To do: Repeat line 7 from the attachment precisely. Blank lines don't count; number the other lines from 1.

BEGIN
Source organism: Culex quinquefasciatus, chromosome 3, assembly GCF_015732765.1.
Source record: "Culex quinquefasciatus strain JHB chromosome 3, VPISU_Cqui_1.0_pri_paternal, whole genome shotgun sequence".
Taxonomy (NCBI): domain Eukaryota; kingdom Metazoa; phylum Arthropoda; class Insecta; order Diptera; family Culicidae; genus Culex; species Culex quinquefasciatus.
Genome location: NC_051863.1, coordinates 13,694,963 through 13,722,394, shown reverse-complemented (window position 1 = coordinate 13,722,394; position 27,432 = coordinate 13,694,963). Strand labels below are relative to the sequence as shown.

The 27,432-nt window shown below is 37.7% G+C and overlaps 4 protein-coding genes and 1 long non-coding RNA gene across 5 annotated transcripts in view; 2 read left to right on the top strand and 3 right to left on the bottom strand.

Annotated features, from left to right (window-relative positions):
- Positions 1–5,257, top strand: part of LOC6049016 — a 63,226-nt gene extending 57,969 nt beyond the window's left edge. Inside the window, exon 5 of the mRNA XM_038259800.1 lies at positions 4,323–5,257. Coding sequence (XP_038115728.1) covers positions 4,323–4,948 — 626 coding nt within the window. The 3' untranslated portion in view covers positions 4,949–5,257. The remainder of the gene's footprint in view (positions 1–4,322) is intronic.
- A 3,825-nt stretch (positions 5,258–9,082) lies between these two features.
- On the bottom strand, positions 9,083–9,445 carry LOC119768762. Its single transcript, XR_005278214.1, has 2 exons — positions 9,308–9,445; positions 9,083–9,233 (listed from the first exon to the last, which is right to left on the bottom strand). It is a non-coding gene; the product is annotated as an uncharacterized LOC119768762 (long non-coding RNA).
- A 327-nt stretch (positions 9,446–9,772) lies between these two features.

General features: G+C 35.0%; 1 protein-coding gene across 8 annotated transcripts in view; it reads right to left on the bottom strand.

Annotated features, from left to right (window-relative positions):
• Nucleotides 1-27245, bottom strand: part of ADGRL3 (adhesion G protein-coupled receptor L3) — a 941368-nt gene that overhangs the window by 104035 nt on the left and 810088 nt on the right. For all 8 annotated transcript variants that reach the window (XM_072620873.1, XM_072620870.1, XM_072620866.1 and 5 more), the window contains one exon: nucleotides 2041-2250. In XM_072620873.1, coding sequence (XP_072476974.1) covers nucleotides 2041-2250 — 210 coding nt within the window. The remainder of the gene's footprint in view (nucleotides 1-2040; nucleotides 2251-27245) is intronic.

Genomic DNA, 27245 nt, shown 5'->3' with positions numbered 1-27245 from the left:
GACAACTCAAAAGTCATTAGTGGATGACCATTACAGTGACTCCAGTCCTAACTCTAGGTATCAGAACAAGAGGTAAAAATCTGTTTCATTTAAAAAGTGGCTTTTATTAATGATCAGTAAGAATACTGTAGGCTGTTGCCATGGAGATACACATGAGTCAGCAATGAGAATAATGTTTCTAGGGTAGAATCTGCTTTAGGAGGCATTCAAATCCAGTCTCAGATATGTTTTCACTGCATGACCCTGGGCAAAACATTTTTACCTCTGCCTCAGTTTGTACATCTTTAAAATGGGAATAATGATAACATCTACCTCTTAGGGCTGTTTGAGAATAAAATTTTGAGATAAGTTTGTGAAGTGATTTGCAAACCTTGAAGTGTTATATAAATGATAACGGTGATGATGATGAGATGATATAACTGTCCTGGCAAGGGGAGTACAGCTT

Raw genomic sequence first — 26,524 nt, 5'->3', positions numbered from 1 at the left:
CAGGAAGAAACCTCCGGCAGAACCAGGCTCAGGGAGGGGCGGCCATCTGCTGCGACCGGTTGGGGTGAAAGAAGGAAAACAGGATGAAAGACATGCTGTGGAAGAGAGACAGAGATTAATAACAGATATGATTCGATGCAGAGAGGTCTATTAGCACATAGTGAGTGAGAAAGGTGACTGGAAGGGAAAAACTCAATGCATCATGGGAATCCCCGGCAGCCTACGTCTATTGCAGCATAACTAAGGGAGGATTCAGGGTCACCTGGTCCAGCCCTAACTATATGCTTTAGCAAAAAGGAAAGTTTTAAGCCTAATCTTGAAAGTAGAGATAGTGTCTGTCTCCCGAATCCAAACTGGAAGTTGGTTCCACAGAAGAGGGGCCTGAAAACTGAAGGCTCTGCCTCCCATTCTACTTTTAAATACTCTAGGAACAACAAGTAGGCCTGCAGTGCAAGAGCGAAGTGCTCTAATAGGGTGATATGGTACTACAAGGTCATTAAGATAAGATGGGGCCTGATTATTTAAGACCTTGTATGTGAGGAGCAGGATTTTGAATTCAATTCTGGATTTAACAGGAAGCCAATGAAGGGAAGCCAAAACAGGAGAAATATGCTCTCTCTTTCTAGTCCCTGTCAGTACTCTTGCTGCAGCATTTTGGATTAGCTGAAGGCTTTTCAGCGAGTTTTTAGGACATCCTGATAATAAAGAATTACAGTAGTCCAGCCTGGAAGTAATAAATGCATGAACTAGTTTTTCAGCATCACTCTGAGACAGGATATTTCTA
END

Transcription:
- Positions 1–5,257, top strand: part of LOC6049016 — a 63,226-nt gene extending 57,969 nt beyond the window's left edge. Inside the window, exon 5 of the mRNA XM_038259800.1 lies at positions 4,323–5,257. Coding sequence (XP_038115728.1) covers positions 4,323–4,948 — 626 coding nt within the window. The 3' untranslated portion in view covers positions 4,949–5,257. The remainder of the gene's footprint in view (positions 1–4,322) is intronic.